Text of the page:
Tax & admin · 6 April 2020

6 financial tips to help freelancers struggling with the coronavirus slump

freelancers

There are two million freelancers in the UK and it’s estimated that they contribute £125 billion to the nation’s economy. However, the outbreak of COVID-19 is wreaking havoc on job pipelines amidst a global economic slowdown and a lot of freelancers have been hit hard by cancelled gigs and uncertainty.

Here are some things they can do to keep themselves afloat during this time…

1. Taking a mortgage ‘holiday’ and deferring your loan repayments

If keeping food on the table and paying bills on time looks like it could be a challenge, speak to your bank. On Tuesday 17 March, banks agreed with the Chancellor that they would offer ‘forbearance’ (tolerance and help) on mortgages.

This means that they should all be offering anyone struggling a three-month ‘holiday’, giving customers a temporary break from having to make mortgage payments during this time.

And it’s not just mortgages – many banks will help those struggling to repay personal loans, including waiving fees for missed payments.

2. If you’re renting, speak to your landlord

The chancellor has sadly not yet announced direct help for renters, though he’s hinted that there may be more to come in the next couple of days.

In the meantime, if you rent your home and are struggling to keep up with payments due to Covid-19 related complications, you should speak to your landlord as soon as possible to work out a plan.

Thankfully, it has been confirmed that private tenants will not be evicted from their homes for at least three months even if struggling with their rent under emergency coronavirus legislation announced by the Housing Secretary.

3. Cut your costs

And cut them today. First off, make a list of everything you spend money on. Total it up and immediately cut the 10% of things that you already know you don’t need.

Secondly, more time indoors means that this is your opportunity to start cooking. Doing a weekly meal prep on a weekend and boxing up daily meals will not only save you a small fortune vs Pret or Deliveroo, but you’ll be much healthier too.

4. Cancel non-essential recurring payments

Considering freezing or cancelling those payments you don’t need, no matter how little they cost. Chances are that you’re no longer getting value from your gym membership, dental plan, magazine subscriptions, club memberships and other non-essential payments that have been chipping away at your bottom-line.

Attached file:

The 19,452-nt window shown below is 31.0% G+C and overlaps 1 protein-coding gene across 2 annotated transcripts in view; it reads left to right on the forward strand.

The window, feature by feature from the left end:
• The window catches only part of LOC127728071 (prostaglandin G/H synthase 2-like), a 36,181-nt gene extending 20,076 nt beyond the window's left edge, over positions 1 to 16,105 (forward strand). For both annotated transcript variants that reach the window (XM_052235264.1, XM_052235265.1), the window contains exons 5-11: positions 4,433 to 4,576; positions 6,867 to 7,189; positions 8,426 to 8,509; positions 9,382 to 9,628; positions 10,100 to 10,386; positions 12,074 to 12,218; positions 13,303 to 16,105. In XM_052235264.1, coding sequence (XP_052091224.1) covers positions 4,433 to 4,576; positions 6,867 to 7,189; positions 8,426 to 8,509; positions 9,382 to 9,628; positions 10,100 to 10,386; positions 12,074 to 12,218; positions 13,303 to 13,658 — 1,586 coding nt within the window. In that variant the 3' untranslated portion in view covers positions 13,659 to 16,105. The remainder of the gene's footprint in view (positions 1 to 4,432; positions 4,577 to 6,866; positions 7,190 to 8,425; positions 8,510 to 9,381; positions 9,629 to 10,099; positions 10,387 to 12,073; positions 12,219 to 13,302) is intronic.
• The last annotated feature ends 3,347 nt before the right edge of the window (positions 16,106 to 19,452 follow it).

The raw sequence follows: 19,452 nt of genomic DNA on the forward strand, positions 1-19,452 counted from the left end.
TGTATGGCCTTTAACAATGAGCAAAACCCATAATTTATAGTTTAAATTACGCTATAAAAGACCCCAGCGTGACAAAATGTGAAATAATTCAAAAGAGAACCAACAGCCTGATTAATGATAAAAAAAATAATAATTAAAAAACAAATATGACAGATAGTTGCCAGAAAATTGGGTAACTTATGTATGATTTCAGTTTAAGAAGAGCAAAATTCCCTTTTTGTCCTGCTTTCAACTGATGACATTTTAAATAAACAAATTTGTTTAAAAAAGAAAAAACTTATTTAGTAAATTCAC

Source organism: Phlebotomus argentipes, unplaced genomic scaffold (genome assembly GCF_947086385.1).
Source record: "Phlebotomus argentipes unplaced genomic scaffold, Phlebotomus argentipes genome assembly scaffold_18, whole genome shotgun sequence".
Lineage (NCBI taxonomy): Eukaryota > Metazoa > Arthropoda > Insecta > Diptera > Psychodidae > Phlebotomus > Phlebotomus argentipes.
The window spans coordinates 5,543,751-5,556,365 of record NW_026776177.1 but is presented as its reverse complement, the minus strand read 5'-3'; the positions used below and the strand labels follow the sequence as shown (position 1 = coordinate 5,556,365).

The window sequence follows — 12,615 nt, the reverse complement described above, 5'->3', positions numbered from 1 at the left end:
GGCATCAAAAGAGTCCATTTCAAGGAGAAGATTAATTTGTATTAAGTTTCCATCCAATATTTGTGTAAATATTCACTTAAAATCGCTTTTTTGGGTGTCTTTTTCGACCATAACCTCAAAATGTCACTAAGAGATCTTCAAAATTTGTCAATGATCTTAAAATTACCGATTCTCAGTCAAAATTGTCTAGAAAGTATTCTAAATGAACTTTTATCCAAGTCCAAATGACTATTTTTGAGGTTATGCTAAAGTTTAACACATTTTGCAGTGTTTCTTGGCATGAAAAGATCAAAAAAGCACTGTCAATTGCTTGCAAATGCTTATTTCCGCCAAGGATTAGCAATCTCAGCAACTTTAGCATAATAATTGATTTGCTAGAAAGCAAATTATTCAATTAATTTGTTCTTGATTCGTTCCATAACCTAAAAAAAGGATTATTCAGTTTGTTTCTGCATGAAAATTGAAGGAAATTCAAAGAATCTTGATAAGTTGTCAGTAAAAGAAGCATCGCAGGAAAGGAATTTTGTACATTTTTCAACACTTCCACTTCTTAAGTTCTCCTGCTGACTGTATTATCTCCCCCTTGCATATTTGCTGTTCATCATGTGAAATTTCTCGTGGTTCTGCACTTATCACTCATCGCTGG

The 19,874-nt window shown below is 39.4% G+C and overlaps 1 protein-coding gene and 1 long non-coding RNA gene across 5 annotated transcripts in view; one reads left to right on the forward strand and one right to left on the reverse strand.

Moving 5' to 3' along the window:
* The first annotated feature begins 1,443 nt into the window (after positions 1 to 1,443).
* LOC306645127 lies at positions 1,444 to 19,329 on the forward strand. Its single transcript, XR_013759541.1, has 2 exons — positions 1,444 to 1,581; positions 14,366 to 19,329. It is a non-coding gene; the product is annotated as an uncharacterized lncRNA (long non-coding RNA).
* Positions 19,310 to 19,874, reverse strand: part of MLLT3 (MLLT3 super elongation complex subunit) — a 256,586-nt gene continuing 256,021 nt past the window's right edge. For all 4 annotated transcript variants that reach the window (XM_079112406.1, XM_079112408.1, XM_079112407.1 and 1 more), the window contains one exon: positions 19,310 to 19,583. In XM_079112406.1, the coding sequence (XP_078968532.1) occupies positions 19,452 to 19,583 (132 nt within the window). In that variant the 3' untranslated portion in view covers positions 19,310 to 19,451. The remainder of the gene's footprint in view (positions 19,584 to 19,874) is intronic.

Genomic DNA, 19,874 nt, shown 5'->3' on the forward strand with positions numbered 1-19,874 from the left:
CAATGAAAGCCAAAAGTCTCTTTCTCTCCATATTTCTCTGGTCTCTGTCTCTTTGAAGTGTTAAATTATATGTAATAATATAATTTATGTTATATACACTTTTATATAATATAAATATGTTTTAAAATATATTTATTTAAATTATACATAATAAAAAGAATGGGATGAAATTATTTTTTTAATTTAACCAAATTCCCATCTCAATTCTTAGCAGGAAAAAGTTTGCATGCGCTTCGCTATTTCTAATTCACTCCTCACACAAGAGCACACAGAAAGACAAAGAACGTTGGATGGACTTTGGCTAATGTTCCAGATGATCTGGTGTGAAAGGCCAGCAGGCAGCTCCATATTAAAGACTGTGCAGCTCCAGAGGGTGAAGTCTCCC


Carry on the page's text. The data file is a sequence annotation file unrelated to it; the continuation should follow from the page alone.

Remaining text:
It would be worth calling your gym, for example, to explore your options including whether they are offering reduced rates or a payment holiday. Every penny saved is a boost to your budget and will help you to afford the essentials.

5. Claim back money you could be owed

The Student Loans Company is holding on to over £28 million in student loan over-payments. The company says they have contacted everybody who is owed a refund.

However, due to the somewhat ephemeral nature of students and graduates, many change addresses numerous times without updating their details, which means many people will have slipped through the net. This could be you.

Likewise with energy providers: it’s estimated that they owe UK households £1.5 billion. Check-in with your provider and see if they owe you any money from overpayments.

6. See how the Government or your local MP can help

The Government is constantly working on the ways it can support small businesses and the self-employed during this time. Check out the Government website to stay on top of things.

In the meantime, HMRC has set up a helpline for businesses and self-employed people who are concerned about paying their tax due to COVID-19. Call 0800 0159 559 for help and advice, or alternatively contact your local MP who may be able to help – find out who they are here.

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ABOUT THE EXPERT

Founder and CEO of UnderPinned, Albert is an experienced Chief Exec and freelance strategy and development consultant with a demonstrated history of working in the arts, tech and freelancer sectors. A keen advocate of the flexible economy and regulation development in this area. Skilled in communication, a strong business development professional with an academic background in History and Philosophy of Science.

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